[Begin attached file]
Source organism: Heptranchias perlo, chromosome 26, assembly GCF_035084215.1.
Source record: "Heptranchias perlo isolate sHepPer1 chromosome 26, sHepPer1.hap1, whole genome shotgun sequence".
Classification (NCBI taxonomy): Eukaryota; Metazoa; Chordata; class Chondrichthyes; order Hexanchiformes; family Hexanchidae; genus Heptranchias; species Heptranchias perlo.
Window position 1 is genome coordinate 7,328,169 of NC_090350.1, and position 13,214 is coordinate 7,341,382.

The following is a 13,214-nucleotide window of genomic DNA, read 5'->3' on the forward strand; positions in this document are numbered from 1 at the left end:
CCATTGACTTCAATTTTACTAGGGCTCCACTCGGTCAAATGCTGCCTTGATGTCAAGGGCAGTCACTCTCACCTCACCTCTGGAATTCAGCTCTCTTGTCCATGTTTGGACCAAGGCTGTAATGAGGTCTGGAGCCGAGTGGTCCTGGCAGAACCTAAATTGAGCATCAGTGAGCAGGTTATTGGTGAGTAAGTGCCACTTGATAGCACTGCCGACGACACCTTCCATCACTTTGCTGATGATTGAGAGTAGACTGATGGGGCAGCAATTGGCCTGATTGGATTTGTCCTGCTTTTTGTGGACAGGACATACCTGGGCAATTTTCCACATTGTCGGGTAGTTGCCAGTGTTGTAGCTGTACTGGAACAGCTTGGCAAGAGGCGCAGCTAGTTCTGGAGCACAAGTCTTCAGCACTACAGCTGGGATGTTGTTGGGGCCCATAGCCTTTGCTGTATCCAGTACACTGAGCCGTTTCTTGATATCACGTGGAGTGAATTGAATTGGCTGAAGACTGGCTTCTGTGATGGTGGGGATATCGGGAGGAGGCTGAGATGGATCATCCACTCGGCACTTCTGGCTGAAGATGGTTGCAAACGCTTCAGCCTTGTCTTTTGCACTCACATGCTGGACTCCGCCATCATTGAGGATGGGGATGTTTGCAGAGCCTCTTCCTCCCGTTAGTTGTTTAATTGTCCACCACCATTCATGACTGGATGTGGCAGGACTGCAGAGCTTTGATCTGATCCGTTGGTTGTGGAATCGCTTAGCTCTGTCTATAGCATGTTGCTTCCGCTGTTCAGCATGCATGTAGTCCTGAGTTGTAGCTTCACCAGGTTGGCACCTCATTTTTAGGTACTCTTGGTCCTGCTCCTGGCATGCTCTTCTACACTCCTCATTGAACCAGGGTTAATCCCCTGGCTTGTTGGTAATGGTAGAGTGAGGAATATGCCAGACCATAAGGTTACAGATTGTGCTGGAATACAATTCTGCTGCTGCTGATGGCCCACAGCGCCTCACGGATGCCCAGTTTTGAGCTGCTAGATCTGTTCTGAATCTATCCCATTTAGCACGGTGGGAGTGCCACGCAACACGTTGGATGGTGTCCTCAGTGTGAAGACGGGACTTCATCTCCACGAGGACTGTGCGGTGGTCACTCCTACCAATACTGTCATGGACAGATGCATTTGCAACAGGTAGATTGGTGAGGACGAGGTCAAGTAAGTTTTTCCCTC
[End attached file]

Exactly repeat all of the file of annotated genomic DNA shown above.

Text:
Source organism: Heptranchias perlo, chromosome 26, assembly GCF_035084215.1.
Source record: "Heptranchias perlo isolate sHepPer1 chromosome 26, sHepPer1.hap1, whole genome shotgun sequence".
Classification (NCBI taxonomy): Eukaryota; Metazoa; Chordata; class Chondrichthyes; order Hexanchiformes; family Hexanchidae; genus Heptranchias; species Heptranchias perlo.
Window position 1 is genome coordinate 7,328,169 of NC_090350.1, and position 13,214 is coordinate 7,341,382.

The following is a 13,214-nucleotide window of genomic DNA, read 5'->3' on the forward strand; positions in this document are numbered from 1 at the left end:
CCATTGACTTCAATTTTACTAGGGCTCCACTCGGTCAAATGCTGCCTTGATGTCAAGGGCAGTCACTCTCACCTCACCTCTGGAATTCAGCTCTCTTGTCCATGTTTGGACCAAGGCTGTAATGAGGTCTGGAGCCGAGTGGTCCTGGCAGAACCTAAATTGAGCATCAGTGAGCAGGTTATTGGTGAGTAAGTGCCACTTGATAGCACTGCCGACGACACCTTCCATCACTTTGCTGATGATTGAGAGTAGACTGATGGGGCAGCAATTGGCCTGATTGGATTTGTCCTGCTTTTTGTGGACAGGACATACCTGGGCAATTTTCCACATTGTCGGGTAGTTGCCAGTGTTGTAGCTGTACTGGAACAGCTTGGCAAGAGGCGCAGCTAGTTCTGGAGCACAAGTCTTCAGCACTACAGCTGGGATGTTGTTGGGGCCCATAGCCTTTGCTGTATCCAGTACACTGAGCCGTTTCTTGATATCACGTGGAGTGAATTGAATTGGCTGAAGACTGGCTTCTGTGATGGTGGGGATATCGGGAGGAGGCTGAGATGGATCATCCACTCGGCACTTCTGGCTGAAGATGGTTGCAAACGCTTCAGCCTTGTCTTTTGCACTCACATGCTGGACTCCGCCATCATTGAGGATGGGGATGTTTGCAGAGCCTCTTCCTCCCGTTAGTTGTTTAATTGTCCACCACCATTCATGACTGGATGTGGCAGGACTGCAGAGCTTTGATCTGATCCGTTGGTTGTGGAATCGCTTAGCTCTGTCTATAGCATGTTGCTTCCGCTGTTCAGCATGCATGTAGTCCTGAGTTGTAGCTTCACCAGGTTGGCACCTCATTTTTAGGTACTCTTGGTCCTGCTCCTGGCATGCTCTTCTACACTCCTCATTGAACCAGGGTTAATCCCCTGGCTTGTTGGTAATGGTAGAGTGAGGAATATGCCAGACCATAAGGTTACAGATTGTGCTGGAATACAATTCTGCTGCTGCTGATGGCCCACAGCGCCTCACGGATGCCCAGTTTTGAGCTGCTAGATCTGTTCTGAATCTATCCCATTTAGCACGGTGGGAGTGCCACGCAACACGTTGGATGGTGTCCTCAGTGTGAAGACGGGACTTCATCTCCACGAGGACTGTGCGGTGGTCACTCCTACCAATACTGTCATGGACAGATGCATTTGCAACAGGTAGATTGGTGAGGACGAGGTCAAGTAAGTTTTTCCCTC